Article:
New Twitter CEO’s First Decision: Ban Mean Memes

One day after brand new Twitter CEO Parag ‘Not Bound by the First Amendment” Agrawal took the helm, the company announced that it will no longer allow people to share ‘images or videos of private individuals without their consent’ due to “growing concerns about the misuse of media and information” to “harass, intimidate, and reveal the identities of individuals.”

We assume this includes photos of protesters rioters, people looting a Louis Vuitton store, the driver of an SUV plowing into a crowd of people, and viral memes which include non-public figures.

In a Tuesday blog post, the company wrote:

“There are growing concerns about the misuse of media and information that is not available elsewhere online as a tool to harass, intimidate, and reveal the identities of individuals. Sharing personal media, such as images or videos, can potentially violate a person’s privacy, and may lead to emotional or physical harm. The misuse of private media can affect everyone, but can have a disproportionate effect on women, activists, dissidents, and members of minority communities. When we receive a report that a Tweet contains unauthorized private media, we will now take action in line with our range of enforcement options.”

What is in violation of this policy?
Under our private information policy, you can’t share the following types of private information or media, without the permission of the person who it belongs to:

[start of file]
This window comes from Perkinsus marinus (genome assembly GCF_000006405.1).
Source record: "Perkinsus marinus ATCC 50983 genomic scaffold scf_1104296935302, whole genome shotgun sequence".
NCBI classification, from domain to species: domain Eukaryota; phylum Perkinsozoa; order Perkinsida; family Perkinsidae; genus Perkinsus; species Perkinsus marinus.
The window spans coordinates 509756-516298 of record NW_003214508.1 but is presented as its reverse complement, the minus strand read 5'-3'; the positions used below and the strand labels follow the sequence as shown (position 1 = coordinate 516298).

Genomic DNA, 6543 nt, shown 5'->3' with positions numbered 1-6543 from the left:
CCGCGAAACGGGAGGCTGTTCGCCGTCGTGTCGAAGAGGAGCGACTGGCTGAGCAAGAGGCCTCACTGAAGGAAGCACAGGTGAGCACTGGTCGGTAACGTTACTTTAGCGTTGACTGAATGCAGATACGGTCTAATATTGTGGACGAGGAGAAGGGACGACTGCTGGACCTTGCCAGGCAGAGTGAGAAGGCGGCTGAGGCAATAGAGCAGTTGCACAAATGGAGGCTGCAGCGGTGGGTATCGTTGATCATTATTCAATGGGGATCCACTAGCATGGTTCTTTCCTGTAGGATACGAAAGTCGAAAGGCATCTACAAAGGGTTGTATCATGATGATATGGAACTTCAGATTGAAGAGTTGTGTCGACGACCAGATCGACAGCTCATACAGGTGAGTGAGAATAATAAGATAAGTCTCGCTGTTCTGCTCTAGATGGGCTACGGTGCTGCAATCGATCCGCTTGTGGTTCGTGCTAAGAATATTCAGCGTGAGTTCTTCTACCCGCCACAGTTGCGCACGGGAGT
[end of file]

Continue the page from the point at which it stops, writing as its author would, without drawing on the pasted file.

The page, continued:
• home address or physical location information, including street addresses, GPS coordinates or other identifying information related to locations that are considered private;
  • identity documents, including government-issued IDs and social security or other national identity numbers – note: we may make limited exceptions in regions where this information is not considered to be private;
  • contact information, including non-public personal phone numbers or email addresses; 
  • financial account information, including bank account and credit card details; and
  • other private information, including biometric data or medical records.
  • NEW: media of private individuals without the permission of the person(s) depicted.

Twitter does provide themselves an ‘out’ – writing that “there are instances where account holders may share images or videos of private individuals in an effort to help someone involved in a crisis situation, such as in the aftermath of a violent event, or as part of a newsworthy event due to public interest value, and this might outweigh the safety risks to a person. “

Who makes that decision, and will the race of the suspect be a factor?

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The DOT’s Twitter Meme Doesn’t Just Offend Comedy… It May Also Be Illegal

It’s a well-known fact that liberalism and comedy aren’t a good mix. Witness Hannah Gadsby. Or most of Saturday Night Live‘s recent output. Or any of the current crop of late-night show hosts.